We recently celebrated our third ‘freedom-versary’, as my best friend named it. On October 1, 2013 we boarded one-way flights to Panama City, and have been gallivanting the world ever since. The plan was to hop around South America for three years, concluding the adventure in Brazil at the 2016 Summer Olympics.
The term ‘digital nomad’ is the new hippie – it sounds cool, but most people that claim to be one are just faking it. It’s so much more than a title. It’s all about the freedom and independence associated with it. A digital nomad is anyone that works online, and therefore has the freedom to live any and everywhere in the world. That’s what we do and how we have traveled and lived abroad for the past three years.
I awoke to the sun creeping through the French doors of our apartment in Cambodia this morning, excited that it was only 7:45 in the morning, which gave me plenty of time to call my parents, who are currently 11-hours behind us.
I fell in love and followed my dream, so naturally my ‘happily ever after’ kinda kicks in whenever life begins to kick my ass, right? Wrong. My energy is affected by negativity regardless of where I am in the world.
Transitioning dreams into reality is a complex, and often overwhelming task. Often people get lost in the ‘how’ of it all, and forgo trying altogether. Why go through the trouble of creating your own path, knowing that there is a chance it will not lead anywhere, especially when there are so many other established paths for you to follow?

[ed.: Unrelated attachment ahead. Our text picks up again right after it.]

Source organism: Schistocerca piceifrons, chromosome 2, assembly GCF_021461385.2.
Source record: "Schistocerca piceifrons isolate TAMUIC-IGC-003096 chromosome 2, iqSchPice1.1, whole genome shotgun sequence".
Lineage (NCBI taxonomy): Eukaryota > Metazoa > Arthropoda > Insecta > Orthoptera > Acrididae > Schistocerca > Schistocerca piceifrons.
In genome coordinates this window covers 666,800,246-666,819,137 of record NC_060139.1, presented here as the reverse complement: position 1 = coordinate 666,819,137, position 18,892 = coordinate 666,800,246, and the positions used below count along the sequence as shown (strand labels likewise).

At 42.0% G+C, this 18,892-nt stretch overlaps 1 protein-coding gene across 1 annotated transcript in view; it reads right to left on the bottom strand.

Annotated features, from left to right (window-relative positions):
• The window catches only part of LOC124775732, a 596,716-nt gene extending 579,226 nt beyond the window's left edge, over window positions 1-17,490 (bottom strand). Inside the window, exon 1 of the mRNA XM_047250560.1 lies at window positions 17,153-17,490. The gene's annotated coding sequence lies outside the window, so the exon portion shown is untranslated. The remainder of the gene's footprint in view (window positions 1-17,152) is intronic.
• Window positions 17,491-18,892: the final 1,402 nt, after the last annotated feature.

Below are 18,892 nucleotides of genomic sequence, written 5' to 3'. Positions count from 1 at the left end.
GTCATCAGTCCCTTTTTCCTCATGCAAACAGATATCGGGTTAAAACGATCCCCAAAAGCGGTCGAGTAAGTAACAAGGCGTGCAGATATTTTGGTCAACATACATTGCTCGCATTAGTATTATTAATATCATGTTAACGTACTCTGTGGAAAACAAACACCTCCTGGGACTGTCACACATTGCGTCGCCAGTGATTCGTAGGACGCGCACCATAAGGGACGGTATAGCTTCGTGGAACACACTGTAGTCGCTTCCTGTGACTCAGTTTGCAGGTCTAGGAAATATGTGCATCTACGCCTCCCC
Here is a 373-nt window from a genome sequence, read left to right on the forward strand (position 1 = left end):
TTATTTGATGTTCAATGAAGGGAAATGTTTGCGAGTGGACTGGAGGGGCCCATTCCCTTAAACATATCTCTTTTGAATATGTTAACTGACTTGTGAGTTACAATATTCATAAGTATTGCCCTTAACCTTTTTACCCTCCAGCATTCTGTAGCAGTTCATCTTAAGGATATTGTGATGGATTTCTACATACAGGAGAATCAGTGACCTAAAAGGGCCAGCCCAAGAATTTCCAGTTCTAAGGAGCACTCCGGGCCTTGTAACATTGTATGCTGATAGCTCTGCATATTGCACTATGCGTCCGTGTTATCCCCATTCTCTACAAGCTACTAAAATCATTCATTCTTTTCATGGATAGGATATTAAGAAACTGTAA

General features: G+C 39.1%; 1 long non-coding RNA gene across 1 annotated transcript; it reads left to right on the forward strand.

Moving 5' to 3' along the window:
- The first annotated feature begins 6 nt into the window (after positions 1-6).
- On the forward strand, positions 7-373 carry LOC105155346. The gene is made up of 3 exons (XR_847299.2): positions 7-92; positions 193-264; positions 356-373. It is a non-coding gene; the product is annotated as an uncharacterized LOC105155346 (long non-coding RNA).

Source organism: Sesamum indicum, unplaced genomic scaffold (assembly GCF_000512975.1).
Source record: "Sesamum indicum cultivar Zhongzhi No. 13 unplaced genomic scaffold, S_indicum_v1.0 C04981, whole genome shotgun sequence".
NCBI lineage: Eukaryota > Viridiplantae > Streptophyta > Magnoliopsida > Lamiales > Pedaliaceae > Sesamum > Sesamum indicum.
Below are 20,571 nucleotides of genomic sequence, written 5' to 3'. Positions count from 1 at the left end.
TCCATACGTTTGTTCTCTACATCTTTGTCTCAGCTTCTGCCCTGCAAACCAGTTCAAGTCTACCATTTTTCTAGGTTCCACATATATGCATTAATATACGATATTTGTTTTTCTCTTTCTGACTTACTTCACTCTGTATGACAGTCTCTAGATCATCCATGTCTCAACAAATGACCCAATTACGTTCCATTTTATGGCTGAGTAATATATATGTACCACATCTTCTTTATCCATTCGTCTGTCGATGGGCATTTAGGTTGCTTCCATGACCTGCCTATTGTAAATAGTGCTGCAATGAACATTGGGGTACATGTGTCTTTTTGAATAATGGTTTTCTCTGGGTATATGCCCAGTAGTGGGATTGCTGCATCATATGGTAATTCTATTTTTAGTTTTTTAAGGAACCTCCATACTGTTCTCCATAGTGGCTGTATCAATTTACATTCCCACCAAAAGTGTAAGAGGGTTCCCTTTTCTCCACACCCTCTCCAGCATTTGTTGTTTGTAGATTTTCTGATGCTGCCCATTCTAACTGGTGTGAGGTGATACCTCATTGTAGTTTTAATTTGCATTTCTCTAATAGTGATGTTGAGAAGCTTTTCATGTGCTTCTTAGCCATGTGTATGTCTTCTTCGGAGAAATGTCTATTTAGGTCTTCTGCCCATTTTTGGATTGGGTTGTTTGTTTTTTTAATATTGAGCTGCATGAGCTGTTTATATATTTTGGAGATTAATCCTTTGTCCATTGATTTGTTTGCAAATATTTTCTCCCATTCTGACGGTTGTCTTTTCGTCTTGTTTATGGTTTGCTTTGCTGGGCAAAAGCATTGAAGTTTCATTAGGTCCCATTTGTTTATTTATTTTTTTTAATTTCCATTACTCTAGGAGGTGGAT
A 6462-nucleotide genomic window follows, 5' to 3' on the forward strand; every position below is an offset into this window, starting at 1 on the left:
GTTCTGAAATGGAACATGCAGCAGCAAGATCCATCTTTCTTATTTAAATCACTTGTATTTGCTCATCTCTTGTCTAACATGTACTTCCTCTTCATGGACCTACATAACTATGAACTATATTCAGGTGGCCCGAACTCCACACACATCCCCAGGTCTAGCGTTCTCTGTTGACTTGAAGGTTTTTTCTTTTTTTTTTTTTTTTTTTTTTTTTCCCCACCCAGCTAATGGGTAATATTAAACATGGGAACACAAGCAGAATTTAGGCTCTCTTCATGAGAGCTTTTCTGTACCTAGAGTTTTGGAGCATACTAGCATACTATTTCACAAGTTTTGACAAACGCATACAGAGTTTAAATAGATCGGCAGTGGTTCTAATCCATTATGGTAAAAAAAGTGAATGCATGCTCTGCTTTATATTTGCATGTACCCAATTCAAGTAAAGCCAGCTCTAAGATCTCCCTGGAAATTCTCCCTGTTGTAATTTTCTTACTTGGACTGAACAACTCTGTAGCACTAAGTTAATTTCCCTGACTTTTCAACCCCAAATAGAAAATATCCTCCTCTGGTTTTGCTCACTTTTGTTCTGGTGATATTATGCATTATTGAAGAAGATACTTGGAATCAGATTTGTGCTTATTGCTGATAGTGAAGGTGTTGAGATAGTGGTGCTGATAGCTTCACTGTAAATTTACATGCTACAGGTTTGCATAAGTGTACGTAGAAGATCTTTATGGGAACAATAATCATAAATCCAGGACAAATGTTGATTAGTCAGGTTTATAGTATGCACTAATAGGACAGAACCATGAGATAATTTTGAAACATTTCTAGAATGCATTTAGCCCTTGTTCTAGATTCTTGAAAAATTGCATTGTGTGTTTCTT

Every dinner party started with this question, and for far too long, I allowed it to dictate the decisions in my life. I was too afraid to figure out what I wanted or who I wanted to be, because I didn’t want to have to go through the “difficult” stage of stumbling through my answer to the dreaded, “What Do You Do?”
We didn’t begin traveling to escape anything; racism included. Honestly, I had no expectations for our journey around the world, only desire. It was the only thing I was passionate about, and throughout every phase of my life the desire never faded, instead it continuously intensified.
I still can’t tell you what I thought traveling the world would be like, or where I thought it would lead me. I kind of just hoped it would be a great experience, and never expected any enlightenment or self-discovery. I just wanted to go. I felt like I needed to, and feared that if I didn’t, I would forever regret it.
I’ve had a strong desire to travel for so long that I can’t even pinpoint its origin. Not only do I not know where the desire came from, I also have never had a clear idea of where travel was going to lead me, or my life.